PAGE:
"Maybe I am an elder statesman now," Wallace says. "It's kind of funny. I don't feel that old. I have a big list of things to do. The label has been really interesting. It's like starting a restaurant. You do all the work, and then see who shows up."

He traces the start of his transition from invaluable sideman to bandleader back to an NEA grant he received in the early 1990s to write and perform a piece combining African-American influences with Afro-Cuban roots music. The resulting suite, Digging Up the Roots, premiered at the Stanford Jazz Festival in 1993.

He finally stepped forward in 2000 with his first CD, Three in One (Spirit Nectar), a session showcasing his writing skills and his encyclopedic knowledge of Afro-Cuban rhythms. The album wasn't so much groundbreaking as utterly personal, the distillation of years spent soaking up son and salsa, bebop and hip-hop, East Bay grease and descarga release.

It's hard to overstate Wallace's role in the emergence of the area's vital Latin jazz scene. As a featured soloist and arranger in various big bands led by South Bay favorite Pete Escovedo, Wallace helped hone the percussionist's populist sound blending rock and funk with Latin grooves.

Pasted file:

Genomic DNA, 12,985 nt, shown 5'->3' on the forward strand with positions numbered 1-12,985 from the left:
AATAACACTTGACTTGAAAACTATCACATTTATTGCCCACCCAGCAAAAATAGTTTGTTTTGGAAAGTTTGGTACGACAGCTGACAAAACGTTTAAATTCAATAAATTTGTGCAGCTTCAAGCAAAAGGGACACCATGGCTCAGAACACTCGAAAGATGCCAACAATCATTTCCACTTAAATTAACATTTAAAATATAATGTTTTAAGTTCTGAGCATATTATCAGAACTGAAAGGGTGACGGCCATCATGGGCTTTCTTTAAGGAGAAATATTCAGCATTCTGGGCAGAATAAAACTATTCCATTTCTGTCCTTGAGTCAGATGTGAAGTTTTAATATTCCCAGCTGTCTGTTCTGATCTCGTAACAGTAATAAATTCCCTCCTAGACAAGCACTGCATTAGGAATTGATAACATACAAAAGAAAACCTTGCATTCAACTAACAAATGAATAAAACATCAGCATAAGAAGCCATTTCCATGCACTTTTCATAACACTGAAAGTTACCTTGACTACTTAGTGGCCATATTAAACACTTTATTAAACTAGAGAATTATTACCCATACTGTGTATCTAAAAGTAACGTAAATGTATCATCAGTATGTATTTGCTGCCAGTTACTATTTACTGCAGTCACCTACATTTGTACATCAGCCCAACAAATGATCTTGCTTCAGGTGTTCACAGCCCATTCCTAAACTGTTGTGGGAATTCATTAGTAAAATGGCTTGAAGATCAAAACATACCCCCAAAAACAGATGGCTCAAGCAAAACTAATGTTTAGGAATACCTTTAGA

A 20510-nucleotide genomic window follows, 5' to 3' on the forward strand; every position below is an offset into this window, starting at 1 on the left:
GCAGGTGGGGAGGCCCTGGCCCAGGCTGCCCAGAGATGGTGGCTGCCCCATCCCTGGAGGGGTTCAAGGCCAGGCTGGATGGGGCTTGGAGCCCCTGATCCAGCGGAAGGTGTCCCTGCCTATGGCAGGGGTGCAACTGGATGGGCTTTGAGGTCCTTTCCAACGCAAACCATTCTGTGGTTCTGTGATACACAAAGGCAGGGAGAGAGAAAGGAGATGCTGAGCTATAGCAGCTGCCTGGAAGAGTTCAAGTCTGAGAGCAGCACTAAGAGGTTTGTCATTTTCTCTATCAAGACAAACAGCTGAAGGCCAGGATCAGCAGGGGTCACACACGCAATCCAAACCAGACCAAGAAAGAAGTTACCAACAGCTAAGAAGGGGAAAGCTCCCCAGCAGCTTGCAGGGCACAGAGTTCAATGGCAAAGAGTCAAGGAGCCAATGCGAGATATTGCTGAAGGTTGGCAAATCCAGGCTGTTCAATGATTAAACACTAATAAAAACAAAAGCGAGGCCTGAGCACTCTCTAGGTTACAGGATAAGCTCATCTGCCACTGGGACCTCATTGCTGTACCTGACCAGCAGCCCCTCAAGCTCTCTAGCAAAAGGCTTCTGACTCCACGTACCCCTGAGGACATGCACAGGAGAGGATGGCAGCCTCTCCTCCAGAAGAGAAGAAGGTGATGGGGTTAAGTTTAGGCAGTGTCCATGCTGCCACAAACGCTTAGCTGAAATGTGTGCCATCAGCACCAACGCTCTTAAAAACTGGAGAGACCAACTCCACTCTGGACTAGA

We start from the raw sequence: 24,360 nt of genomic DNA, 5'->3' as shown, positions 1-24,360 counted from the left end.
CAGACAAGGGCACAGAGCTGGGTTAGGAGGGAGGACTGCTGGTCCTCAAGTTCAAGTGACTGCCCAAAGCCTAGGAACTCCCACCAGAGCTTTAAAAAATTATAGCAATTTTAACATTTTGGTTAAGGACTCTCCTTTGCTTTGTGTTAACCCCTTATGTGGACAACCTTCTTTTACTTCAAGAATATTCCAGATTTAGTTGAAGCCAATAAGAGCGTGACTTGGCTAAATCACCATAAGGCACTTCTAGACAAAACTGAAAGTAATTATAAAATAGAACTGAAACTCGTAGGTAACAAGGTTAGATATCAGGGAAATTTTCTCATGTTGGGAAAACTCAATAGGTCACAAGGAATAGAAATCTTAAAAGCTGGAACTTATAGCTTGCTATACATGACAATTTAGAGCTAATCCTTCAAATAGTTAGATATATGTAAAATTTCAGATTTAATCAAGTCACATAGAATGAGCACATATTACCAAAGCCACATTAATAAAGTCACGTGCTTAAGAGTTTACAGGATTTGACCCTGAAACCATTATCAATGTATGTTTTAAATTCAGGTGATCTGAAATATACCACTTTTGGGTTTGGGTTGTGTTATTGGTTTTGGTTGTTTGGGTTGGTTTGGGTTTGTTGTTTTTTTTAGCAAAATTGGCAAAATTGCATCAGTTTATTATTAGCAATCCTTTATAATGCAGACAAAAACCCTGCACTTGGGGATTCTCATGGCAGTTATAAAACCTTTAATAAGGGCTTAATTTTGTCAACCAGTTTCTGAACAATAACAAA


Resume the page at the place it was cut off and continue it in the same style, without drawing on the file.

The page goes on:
He acquired a deep feeling for folkloric Afro-Cuban forms in Conjunto Cespedes, the pioneering West Coast son ensemble. And as a founding member and co–musical director of John Santos' Machete Ensemble, he was a pillar of the talent-laden band that carried the progressive Latin jazz torch for more than 20 years until Santos disbanded the group in 2006. "Wayne's writing and playing largely defined our sound and direction," Santos says.

Wallace is driven by his wide-ranging curiosity. A conversation with him is unlikely to stay focused on music. Whether the topic is literature, movies, politics, gossip, dance or theater, he soaks up and assimilates new facts and ideas. When he finds himself in a musical situation in which he feels less than totally grounded, he'll seek out more information, which is what led him to make several trips to Cuba in the mid-'90s.

"My biggest thing is I don't like to be on the outside of music," Wallace says. "I got tired of the percussionist having a rhythmic language I didn't understand. Studying in Cuba really helped me get a greater affinity for the cultural part of the music and to understand the dynamics of it."

Patois Records is just another forum for Wallace to stir the pot. Over the past five years, he has produced and released impressive Latin jazz-laced albums by vocalists Kristina, Alexa Weber Morales and, most particularly, San Jose's Kat Parra, whose fascinating Sephardic Music Experience sets Ladino lyrics and melodies from medieval Spain to a variety of Afro-Caribbean rhythms. She introduced the concept on 2008's acclaimed Patois release Azucar de Amor, and delved headlong into the Sephardic repertoire on 2010's Dos Amantes.

Parra credits Wallace with providing invaluable assistance throughout the process. "He was a mentor as well as the arranger," Parra says. "I told him what I wanted to do, and he was so amazing in how he guided me. His main theme was, what's going to tie everything together."

Wayne Wallace, SFCO

Saturday; 8pm; free

St. Mark's Episcopal Church, Palo Alto